The papers: UK airstrikes plan, and the mass celebrity iCloud hacking

The government's new anti-terrorism measures - sparked by fears of British jihadis bringing murder to the UK's streets - are fully examined in Tuesday's papers.

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The Daily Express says the "tough new laws" - including new powers to seize passports, inspect airline passenger lists and force terror suspects to relocate within the UK - are designed to stop extremists "wreaking havoc".

However, in the Guardian Alan Travis argues that the new measures, designed in the prime minister's words to close "the gaps in our armoury" leaves plenty of gaps.

"The limited extent of the new anti-terrorism package agreed by David Cameron and Nick Clegg is due as much to their fears that British courts will strike down any more draconian measures, as it is to the remaining strength of the coalition's commitment to civil liberties," Travis argues.

The Financial Times outlines some of these potential legal hurdles, quoting several lawyers concerned at Mr Cameron's expressed plan to put a temporary stop to any Britons entering the country if they have been fighting in Syria or Iraq.

"If these proposals are implemented, you might expect countries like Turkey to be concerned about it if Britons are left stranded there," said one.

The Daily Mirror says the PM has done a U-turn over his proposals to stop returning jihadists, and other plans "lacked detail" or had not been "signed off" by the Tories' coalition partners, the Lib Dems.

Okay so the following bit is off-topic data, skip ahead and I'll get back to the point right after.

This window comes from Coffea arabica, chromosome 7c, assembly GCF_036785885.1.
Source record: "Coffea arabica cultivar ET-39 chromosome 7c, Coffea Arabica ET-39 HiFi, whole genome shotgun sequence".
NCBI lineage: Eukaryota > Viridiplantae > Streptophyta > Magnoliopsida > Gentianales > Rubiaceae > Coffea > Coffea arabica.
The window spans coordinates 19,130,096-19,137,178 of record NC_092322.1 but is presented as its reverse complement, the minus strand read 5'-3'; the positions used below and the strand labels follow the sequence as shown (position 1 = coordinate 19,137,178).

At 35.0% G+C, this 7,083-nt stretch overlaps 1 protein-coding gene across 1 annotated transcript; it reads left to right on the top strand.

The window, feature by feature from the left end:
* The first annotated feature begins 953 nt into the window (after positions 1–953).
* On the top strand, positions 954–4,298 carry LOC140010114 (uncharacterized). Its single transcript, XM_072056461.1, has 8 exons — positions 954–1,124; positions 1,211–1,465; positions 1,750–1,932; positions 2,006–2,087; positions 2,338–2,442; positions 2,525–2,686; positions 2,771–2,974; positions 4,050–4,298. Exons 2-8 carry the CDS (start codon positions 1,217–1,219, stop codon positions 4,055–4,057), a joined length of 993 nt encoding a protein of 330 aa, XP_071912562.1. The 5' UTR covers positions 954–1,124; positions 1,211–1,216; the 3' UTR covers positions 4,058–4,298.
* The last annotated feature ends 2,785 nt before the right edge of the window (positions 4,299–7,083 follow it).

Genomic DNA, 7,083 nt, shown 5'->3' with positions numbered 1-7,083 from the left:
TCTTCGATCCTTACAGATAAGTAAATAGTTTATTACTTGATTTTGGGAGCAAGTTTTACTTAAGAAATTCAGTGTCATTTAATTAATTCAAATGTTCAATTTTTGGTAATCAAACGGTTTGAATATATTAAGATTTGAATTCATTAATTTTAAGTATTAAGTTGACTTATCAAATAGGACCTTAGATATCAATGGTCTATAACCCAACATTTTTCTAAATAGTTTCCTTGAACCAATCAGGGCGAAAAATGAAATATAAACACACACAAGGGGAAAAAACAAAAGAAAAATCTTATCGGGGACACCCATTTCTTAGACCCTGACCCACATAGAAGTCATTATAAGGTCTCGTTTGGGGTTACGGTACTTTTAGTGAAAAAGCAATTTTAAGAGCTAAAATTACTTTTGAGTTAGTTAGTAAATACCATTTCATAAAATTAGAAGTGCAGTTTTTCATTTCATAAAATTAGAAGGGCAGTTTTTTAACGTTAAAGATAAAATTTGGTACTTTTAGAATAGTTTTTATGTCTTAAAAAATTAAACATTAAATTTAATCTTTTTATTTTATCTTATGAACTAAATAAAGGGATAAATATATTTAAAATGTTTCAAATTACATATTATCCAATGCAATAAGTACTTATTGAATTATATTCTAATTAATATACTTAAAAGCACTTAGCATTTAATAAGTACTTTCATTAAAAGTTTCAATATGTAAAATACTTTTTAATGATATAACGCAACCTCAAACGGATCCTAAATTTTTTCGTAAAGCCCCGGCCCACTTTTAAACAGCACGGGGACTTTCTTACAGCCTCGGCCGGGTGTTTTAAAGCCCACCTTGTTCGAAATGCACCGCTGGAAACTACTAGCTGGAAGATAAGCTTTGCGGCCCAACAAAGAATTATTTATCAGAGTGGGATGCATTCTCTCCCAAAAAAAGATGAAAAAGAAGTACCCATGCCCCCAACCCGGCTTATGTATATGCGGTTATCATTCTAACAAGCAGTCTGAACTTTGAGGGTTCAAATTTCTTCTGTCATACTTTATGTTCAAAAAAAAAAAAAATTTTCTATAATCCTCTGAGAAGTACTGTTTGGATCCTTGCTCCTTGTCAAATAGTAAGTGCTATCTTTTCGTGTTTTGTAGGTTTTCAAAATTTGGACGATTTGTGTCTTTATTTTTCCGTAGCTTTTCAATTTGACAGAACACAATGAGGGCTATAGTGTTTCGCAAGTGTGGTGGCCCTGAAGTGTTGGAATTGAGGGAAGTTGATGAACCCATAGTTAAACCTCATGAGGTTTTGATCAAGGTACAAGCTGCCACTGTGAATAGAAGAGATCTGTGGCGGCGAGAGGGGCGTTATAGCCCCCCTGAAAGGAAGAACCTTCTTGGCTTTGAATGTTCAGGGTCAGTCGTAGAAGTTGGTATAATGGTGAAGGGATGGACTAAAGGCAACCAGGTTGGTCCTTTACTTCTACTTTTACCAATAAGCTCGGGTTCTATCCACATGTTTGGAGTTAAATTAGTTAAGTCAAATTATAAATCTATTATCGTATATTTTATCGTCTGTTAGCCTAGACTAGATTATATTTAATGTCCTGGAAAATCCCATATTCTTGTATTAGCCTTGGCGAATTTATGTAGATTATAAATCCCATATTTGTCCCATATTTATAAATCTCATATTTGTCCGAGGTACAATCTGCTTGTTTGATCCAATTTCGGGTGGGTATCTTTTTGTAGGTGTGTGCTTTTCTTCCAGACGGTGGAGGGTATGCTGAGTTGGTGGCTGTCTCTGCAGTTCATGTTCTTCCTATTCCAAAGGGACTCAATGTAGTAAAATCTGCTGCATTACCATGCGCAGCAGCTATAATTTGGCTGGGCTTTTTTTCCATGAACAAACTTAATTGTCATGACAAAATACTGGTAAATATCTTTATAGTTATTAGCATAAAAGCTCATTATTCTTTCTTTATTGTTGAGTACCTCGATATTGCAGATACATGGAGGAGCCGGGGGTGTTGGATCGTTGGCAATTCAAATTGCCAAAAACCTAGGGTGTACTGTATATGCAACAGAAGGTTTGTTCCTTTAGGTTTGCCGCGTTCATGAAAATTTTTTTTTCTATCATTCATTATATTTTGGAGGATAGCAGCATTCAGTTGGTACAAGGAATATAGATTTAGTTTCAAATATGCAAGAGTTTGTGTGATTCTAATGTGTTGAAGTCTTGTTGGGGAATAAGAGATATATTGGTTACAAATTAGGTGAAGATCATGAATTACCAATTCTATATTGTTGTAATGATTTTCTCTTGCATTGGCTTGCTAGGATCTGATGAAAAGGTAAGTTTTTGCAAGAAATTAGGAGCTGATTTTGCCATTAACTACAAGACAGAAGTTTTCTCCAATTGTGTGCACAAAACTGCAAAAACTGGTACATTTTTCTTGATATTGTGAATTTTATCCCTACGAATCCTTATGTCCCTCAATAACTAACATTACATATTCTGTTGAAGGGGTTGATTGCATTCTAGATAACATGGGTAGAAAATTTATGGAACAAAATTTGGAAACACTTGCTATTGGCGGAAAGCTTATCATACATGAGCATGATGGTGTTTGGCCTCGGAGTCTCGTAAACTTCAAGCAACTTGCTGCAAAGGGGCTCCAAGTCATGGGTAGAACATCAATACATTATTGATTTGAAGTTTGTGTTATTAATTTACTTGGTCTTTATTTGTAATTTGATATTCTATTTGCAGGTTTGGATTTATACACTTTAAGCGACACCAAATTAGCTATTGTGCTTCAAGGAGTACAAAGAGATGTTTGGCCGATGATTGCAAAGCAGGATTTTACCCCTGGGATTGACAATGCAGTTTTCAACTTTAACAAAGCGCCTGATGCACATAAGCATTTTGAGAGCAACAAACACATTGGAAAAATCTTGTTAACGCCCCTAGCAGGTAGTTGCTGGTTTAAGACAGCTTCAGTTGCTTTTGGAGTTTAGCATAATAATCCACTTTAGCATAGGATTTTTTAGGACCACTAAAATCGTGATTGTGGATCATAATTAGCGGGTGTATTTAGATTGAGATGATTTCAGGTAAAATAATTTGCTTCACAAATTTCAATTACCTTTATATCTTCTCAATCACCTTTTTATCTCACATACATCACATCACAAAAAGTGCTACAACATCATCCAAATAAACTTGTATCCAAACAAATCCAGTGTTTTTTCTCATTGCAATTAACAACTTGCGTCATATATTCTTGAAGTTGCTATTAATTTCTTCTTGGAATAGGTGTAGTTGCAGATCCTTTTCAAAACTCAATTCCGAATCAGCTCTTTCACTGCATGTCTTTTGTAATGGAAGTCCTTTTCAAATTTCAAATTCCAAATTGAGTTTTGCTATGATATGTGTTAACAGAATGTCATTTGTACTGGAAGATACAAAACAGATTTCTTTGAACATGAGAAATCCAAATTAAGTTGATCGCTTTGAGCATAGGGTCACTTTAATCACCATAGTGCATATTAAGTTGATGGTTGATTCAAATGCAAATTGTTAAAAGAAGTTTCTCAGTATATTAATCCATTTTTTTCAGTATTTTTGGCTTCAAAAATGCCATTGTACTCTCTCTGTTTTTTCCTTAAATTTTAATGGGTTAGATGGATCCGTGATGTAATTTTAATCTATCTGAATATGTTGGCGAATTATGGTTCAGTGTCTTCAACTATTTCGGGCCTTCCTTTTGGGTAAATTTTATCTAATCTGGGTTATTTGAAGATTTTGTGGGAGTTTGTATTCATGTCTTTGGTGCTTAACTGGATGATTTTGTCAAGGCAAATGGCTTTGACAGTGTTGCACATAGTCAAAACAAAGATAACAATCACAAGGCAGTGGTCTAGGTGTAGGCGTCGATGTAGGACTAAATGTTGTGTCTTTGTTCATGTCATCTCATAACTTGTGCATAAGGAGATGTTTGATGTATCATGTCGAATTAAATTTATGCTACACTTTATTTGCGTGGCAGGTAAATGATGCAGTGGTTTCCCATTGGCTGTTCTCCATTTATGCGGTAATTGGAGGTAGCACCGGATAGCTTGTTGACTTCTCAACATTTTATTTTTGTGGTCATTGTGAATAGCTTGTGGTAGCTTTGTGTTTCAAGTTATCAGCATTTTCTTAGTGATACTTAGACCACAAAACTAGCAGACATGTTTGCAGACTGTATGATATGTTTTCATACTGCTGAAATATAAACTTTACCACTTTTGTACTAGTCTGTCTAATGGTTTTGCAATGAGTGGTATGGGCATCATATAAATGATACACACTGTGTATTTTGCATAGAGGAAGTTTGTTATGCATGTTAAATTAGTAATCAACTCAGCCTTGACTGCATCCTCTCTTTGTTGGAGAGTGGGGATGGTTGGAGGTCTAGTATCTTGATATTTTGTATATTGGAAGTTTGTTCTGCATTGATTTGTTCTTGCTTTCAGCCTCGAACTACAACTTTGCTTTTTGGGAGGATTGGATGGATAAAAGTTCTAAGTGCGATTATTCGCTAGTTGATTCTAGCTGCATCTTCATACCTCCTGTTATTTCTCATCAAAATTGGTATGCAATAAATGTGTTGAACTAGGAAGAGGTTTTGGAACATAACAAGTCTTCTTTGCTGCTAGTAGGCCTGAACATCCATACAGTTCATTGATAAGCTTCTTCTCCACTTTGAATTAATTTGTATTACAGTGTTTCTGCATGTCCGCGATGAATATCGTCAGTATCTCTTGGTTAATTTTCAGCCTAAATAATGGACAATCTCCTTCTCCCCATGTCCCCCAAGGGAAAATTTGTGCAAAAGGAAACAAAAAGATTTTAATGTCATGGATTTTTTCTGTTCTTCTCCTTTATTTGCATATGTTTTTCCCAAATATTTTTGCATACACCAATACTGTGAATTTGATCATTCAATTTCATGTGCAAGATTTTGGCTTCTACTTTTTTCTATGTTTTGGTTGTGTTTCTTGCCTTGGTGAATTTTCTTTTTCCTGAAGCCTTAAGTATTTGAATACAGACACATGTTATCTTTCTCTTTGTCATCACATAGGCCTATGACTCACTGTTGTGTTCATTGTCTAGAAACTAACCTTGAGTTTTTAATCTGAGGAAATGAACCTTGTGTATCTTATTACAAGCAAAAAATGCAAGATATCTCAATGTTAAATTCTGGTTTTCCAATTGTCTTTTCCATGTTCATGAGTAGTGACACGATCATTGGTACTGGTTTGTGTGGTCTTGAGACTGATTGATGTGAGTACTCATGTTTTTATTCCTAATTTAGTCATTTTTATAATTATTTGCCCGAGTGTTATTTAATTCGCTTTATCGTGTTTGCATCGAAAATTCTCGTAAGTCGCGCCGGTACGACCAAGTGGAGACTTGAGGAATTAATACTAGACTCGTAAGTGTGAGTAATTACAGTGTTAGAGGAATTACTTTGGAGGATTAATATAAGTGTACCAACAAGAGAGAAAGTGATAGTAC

The Daily Mail says the "curbs on jihadists" were in chaos, and the paper blames Mr Clegg's party for "refusing to fall into line".

A senior source within the Lib Dems tells the paper: "Frankly, we are going to take a lot of convincing before we sign up to any new legislation in this area."

Writing in the Times, Rachel Sylvester accuses Mr Cameron of "playing Westminster games" in his announcements, which "sounded tough without having the detail to back up the rhetoric".

She quotes former director of public prosecutions Lord Macdonald as saying the plan to bar British jihadists from returning home is a "la-la land" idea, never likely to be accepted by the international community.

Sylvester argues that there are already "plenty of laws allowing the government to deal with British extremists who carry out acts of terror abroad.

"If this is a new culture war, it will not be won by taking away basic human rights of British citizens, nor by exaggerating plans that lack credibility."

The Daily Telegraph focuses on remarks from Mr Cameron, indicating he may commit British military power to join the Americans in airstrikes on Islamic State positions in Iraq.

The prime minister said he would be prepared to "act immediately without informing MPs" if "national interests were threatened", the paper adds.

However a poll in the Independent suggests that only 35% of the public would support such an action, with 50% actively opposed.

'Imperious doctors'